In Conversation: Laurie Simmons

Visitor in the exhibition Laurie Simmons: How We See. © The Jewish Museum, New York. Photo by Will Ragozzino/ Art © Laurie Simmons, courtesy the artist and Salon 94.

A prolific photographer, filmmaker, and performer, Laurie Simmons has exhibited her artwork widely since the late 1970s. With the Jewish Museum’s exhibition Laurie Simmons: How We See, on view through August 9, the artist marks her first solo exhibition at a New York City museum. We teased an excerpt from our Q&A with Simmons in the Museum’s recently released Spring & Summer 2015 Members’ Newsletter. In the following complete interview, the artist discusses the process and inspiration behind How We See.

The Jewish Museum: Congratulations on your first New York museum show. What does it mean to exhibit your work here?

Laurie Simmons: New York is really where my career began, so it’s an honor. I remember coming to the Jewish Museum as a young artist — there’s so much history here. I’m proud to be a part of that.

JM: Photographing live models for this series was a new direction for your artistic practice. What brought you to this point?

LS: On a visit to Japan in 2009, I had my first contact with Kigurumi. There were all these communities of people dressing up in masks and costumes, inhabiting these fantastic personas. There was a fluidity to their identities that I was attracted to. After shooting a life-size love doll I acquired on that trip, and seeing the potential there, I felt it was time to move on to the real thing. It was the first time that I could photograph in human scale without working with a real person. It changed everything.

JM: Considering that How We See is on view at the Jewish Museum, how would you describe your connection to Judaism?

LS: I grew up in a post-World War II Jewish suburb — it was a gentle, almost picture-perfect environment. It felt like a particular time and place in American Jewish history. I think I could sense my family’s gratitude for the home that the United States had provided. My parents were patriotic — my father fought in World War II and my parents took American holidays like Thanksgiving and the Fourth of July very seriously.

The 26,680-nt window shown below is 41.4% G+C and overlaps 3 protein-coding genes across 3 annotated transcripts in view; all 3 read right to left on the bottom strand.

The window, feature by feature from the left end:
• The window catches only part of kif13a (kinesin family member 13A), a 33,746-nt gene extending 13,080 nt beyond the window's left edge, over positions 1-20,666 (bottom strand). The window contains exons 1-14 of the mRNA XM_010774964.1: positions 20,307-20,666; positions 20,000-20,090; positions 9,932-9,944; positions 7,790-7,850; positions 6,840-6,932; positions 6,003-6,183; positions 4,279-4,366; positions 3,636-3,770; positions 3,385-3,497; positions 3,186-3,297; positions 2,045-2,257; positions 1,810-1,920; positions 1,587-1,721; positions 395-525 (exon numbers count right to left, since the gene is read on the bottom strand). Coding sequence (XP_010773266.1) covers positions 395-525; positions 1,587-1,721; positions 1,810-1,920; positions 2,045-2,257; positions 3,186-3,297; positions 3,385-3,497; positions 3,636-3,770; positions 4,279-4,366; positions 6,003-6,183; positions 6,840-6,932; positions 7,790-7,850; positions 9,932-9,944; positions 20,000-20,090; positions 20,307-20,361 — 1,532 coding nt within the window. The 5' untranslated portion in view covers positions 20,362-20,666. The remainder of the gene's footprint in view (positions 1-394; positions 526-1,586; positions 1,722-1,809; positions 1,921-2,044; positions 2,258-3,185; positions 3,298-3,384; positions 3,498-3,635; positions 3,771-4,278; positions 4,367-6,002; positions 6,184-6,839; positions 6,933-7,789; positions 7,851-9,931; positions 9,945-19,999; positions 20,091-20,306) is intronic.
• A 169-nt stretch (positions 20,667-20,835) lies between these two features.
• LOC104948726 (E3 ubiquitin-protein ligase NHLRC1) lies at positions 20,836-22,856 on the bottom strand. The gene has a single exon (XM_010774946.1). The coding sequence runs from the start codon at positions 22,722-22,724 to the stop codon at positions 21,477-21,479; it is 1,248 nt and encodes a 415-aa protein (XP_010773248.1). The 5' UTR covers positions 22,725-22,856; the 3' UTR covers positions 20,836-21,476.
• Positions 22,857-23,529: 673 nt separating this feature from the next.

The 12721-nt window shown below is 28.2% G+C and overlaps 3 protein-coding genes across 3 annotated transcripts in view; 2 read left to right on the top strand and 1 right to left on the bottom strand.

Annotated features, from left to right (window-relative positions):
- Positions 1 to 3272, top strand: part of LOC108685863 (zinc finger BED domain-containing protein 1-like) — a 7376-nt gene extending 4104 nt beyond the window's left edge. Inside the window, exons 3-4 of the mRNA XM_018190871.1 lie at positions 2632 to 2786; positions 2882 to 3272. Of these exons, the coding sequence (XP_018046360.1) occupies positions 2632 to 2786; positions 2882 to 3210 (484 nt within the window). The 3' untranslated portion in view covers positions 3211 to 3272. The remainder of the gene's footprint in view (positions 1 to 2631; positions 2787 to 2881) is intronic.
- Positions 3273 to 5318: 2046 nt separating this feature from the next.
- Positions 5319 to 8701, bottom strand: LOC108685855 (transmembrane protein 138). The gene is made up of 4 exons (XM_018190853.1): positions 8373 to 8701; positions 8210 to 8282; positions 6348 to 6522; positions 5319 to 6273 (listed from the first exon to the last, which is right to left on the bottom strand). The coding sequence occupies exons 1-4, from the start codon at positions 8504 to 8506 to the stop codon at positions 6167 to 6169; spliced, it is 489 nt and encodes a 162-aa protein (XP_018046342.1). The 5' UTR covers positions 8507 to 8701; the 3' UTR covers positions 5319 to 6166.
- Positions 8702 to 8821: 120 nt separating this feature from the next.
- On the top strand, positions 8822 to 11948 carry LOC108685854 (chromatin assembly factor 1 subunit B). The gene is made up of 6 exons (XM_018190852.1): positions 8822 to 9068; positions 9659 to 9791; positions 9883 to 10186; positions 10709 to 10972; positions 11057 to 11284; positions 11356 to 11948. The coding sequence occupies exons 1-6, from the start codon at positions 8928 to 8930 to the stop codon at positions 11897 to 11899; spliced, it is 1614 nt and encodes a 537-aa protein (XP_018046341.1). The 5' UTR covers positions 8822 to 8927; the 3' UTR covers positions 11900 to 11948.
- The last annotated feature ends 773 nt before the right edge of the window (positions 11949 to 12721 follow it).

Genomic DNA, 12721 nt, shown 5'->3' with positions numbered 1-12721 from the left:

Laurie Simmons, How We See / Ajak (Violet), 2015, Pigment print, 70 × 48 inches (178 × 122 cm). © Laurie Simmons, courtesy the artist and Salon 94.

JM: Thinking back to the beginning of your career, what first inspired you to take on photography as your medium?

LS: I first picked up a camera in 1975. Before that I had thought very little about photography. I felt odd picking up a camera. I certainly didn’t think it was a tool for art-making. I found that what I had studied in art school — painting, sculpture, and printmaking, in my traditional art education — was not really happening in New York. Or, if it was happening, it was being upended by conceptual art, process art, film and video. I know this is hard to comprehend now, but it seemed like at the center of everything new there was a camera.

JM: Did you study photography formally or were you self-taught?